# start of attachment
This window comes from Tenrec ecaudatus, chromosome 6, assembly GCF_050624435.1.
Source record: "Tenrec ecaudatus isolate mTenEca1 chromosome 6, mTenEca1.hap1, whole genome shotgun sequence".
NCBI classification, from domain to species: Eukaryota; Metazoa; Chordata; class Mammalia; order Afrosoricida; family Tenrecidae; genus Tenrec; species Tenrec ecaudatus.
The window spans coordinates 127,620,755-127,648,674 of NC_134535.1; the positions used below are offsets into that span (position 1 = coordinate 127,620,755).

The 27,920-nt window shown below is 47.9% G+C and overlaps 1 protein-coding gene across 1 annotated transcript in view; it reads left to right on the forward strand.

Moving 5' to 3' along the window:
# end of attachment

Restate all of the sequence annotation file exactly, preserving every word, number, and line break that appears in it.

This window comes from Tenrec ecaudatus, chromosome 6, assembly GCF_050624435.1.
Source record: "Tenrec ecaudatus isolate mTenEca1 chromosome 6, mTenEca1.hap1, whole genome shotgun sequence".
NCBI classification, from domain to species: Eukaryota; Metazoa; Chordata; class Mammalia; order Afrosoricida; family Tenrecidae; genus Tenrec; species Tenrec ecaudatus.
The window spans coordinates 127,620,755-127,648,674 of NC_134535.1; the positions used below are offsets into that span (position 1 = coordinate 127,620,755).

The 27,920-nt window shown below is 47.9% G+C and overlaps 1 protein-coding gene across 1 annotated transcript in view; it reads left to right on the forward strand.

Moving 5' to 3' along the window: